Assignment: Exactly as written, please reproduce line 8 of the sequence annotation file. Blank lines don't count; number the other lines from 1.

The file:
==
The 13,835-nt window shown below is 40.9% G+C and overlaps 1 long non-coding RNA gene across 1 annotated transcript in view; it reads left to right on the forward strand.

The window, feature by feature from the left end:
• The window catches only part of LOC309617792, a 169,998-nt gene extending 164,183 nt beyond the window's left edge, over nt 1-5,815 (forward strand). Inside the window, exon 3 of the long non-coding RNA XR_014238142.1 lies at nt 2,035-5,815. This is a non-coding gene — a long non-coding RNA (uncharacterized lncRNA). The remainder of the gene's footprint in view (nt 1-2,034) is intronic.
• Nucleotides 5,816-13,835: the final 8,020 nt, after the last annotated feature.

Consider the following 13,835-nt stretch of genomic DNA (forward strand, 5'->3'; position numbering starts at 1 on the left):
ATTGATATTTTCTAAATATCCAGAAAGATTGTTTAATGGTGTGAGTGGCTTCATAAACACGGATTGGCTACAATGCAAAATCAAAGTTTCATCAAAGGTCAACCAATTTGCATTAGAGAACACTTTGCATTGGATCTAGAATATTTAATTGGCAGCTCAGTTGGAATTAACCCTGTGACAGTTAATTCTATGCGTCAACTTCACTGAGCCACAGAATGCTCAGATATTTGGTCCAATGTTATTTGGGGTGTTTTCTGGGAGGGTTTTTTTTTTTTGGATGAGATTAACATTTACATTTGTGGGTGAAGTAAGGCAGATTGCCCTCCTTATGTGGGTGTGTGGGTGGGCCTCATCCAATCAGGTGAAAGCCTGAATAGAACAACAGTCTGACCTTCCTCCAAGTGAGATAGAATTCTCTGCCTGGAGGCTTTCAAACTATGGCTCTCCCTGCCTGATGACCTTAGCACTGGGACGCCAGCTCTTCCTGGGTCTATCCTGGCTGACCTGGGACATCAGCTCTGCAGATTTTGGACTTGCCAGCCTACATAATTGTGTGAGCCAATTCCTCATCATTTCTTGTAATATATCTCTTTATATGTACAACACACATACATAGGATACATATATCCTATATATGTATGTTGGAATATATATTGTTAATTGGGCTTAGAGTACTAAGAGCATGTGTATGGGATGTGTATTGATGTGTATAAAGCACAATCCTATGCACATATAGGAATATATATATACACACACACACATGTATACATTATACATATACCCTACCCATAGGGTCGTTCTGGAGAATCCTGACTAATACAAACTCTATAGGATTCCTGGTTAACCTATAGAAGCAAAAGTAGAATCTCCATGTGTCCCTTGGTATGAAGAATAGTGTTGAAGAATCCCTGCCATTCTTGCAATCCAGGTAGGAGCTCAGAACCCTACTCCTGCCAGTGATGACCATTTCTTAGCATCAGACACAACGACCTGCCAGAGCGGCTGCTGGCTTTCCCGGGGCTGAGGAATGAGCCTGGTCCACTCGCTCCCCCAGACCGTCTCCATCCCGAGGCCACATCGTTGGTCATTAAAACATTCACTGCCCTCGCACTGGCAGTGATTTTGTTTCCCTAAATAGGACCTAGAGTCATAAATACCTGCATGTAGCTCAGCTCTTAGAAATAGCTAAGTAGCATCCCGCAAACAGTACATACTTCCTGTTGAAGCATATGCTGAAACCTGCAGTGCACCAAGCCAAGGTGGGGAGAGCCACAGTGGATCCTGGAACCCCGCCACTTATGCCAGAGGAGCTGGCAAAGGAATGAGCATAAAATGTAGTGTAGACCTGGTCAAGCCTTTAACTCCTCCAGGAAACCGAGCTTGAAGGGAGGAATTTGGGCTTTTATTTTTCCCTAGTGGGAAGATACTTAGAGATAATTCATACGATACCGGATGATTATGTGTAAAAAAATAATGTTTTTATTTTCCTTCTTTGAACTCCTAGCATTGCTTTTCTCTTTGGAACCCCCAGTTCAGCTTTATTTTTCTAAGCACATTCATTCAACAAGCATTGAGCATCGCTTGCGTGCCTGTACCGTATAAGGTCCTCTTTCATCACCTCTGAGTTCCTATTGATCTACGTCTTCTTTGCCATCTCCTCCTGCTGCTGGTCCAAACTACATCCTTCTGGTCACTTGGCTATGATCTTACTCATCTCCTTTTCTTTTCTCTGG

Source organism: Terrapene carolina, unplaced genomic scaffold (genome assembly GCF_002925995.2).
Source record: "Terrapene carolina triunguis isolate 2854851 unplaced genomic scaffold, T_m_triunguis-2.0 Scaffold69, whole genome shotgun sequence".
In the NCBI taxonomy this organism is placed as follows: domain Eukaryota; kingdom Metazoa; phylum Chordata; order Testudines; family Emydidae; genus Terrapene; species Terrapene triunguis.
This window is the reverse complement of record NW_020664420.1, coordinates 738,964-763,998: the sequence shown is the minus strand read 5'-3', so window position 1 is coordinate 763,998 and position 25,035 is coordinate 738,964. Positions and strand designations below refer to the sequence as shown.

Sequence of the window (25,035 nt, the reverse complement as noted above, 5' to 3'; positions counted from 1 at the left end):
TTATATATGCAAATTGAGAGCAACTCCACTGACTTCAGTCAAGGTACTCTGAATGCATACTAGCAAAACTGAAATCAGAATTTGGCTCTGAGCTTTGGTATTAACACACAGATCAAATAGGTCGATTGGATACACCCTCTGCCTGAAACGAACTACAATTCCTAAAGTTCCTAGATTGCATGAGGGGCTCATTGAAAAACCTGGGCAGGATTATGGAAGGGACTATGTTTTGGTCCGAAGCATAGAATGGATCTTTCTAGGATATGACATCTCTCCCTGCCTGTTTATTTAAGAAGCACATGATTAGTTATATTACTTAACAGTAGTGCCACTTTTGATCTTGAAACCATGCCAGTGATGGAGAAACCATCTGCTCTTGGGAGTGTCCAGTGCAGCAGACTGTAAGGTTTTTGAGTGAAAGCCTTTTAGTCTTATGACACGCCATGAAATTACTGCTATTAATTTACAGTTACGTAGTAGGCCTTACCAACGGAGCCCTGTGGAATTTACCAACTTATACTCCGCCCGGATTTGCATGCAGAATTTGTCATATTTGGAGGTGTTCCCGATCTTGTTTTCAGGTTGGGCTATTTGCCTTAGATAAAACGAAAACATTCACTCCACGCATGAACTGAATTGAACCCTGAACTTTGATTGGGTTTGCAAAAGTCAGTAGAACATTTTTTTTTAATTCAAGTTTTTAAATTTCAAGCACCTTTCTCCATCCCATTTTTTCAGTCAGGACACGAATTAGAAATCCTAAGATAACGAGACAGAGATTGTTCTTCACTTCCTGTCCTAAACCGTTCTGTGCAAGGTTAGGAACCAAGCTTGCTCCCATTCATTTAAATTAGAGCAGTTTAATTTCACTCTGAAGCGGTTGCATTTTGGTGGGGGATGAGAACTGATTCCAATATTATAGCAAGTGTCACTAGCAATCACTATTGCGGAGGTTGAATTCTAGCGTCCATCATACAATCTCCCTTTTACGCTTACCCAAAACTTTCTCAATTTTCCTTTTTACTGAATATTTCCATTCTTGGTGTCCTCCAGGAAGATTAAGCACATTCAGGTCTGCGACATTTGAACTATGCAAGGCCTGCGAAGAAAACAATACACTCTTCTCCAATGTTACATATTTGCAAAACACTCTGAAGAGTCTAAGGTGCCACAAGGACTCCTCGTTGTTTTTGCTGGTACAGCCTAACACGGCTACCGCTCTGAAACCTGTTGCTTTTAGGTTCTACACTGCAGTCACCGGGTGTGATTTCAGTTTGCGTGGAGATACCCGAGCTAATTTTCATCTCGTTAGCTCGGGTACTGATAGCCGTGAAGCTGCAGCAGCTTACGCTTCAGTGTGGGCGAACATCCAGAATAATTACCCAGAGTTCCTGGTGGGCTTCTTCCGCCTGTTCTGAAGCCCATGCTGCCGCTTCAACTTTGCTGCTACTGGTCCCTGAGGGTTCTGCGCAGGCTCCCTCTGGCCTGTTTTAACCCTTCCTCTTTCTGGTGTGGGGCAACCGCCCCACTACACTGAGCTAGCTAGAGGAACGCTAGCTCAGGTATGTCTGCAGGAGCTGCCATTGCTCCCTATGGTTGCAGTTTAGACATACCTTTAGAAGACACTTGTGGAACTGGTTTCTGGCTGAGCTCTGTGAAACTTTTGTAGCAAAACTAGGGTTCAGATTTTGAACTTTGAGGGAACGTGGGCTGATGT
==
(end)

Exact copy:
Source record: "Terrapene carolina triunguis isolate 2854851 unplaced genomic scaffold, T_m_triunguis-2.0 Scaffold69, whole genome shotgun sequence".